Combine a process and technology so that you can bring this time down. Once you have the bulk of setup, it can bring this time down to less than an hour a week.

Secondly, we need to create intelligence that can close a deal. To use GPS as an example, you don’t need the address at the start, you need the directions on how to get there. Reps are the same. When they are in a call or a meeting, there's very little time to think, it's something that needs to be very actionable and very short. Turn left, turn right, you have arrived at your destination. Short and simple.

We always recommend to curate intelligence in house. It helps maintain consistent positioning as well as the fact you want to be the person that's actually deciding how your team is going to confront this competitor. You want this to happen all the time, the same way.

Get sales involved. When you create these battle cards with the minimum amount of information necessary to close the deal sales, the sales team should be involved.

Sales management should also have an input, as it has to sound natural, it has to be something that the sales team can click and maintain their tone throughout the call."

Photo by Raymond Rasmusson / Unsplash

Make this information easily available for the reps

"Keep all your competitive data in one place. Keep it in one place, ideally in the cloud, one single version.

One of the reasons why reps don't open the battle card is because they need to log in or sign up, or use another tool, or go find the PDF in another folder.

When you are in a conversation and you get a few seconds, you need to find the report at that moment.

One place, here's the battle card, say this."

Train your team to win

"Sometimes we see that we are training our teams for a lot of things, which is not necessarily what they need.

We recommend having two tracks of training.

One track is training your team in the landscape. And this is the outliers, or more broadly, the map. You can do long sessions at the beginning of onboarding, and then maybe every quarter, you keep them updated.

This will include details on the competitors. This company is that big, they do these things. We tend to compete this way and that way. You can show all the information and discuss it in long sessions.

Then there has to be another track surrounding your battle cards.

This is where you discuss how to use the battle card that you have prepared. Train the team's in actions, not in memorizing what says in the battle card because this can change.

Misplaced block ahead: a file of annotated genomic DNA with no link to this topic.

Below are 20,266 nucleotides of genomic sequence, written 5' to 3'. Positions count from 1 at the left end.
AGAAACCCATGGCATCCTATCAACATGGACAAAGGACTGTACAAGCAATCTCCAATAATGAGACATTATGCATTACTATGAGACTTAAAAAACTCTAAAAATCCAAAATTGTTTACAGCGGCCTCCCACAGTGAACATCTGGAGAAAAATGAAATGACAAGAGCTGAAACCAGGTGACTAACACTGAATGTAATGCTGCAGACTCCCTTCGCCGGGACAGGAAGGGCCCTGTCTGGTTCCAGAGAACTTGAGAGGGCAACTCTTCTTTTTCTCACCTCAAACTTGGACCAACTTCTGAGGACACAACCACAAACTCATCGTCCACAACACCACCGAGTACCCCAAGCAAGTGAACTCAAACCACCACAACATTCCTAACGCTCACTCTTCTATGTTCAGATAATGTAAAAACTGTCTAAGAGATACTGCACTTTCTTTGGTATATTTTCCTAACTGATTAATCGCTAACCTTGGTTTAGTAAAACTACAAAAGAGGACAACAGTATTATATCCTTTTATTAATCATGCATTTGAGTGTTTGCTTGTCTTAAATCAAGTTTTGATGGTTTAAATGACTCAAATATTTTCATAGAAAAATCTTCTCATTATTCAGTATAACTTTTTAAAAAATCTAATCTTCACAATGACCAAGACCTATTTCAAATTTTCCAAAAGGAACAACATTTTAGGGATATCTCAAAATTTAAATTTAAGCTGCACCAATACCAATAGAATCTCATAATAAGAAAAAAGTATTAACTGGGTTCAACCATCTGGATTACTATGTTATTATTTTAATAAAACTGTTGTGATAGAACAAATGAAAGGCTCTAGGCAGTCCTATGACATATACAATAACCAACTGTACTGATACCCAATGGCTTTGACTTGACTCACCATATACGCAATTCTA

These actions are normally, click here, open the battle card, scroll to the section in your CRM. Read this the most natural way possible, and if you are very inspired, then you can add something of your own.

You're giving them a tool that they can use, not something that they need to memorize.

Another action that's important is to train them in reviewing the battle cards whenever they get updated.

You'll be adding all these sales materials for them, it can change at any time. There has to be a process that alerts the reps every time changes are made, so they can go and check it out."

The last stage is measuring

"Things can get a little bit complicated, but if the process is executed as we have described, where people are actually using the software, opening some documents and they are executing it always in the same way, because they have been trained for this, it should run smoothly.

You can then start measuring things such as the win/loss rates, conversion rates, whatever gets you closest to measuring the behaviors you want to see, mainly revolving around who is using the battle cards!

If you have software for this, it can show you who is opening them, how frequently and at what points, which allows you to correlate these metrics.

If it's not software, there are solutions for everyone you can just use a tracking pixel or something that sends you information back to the spreadsheet. You can correlate the usage of the battle card with the win/loss rates."

This article is adapted from a speech Pere gave at the San Francisco SES, Pere Codina is Founder and Chief Executive Officer of Kompyte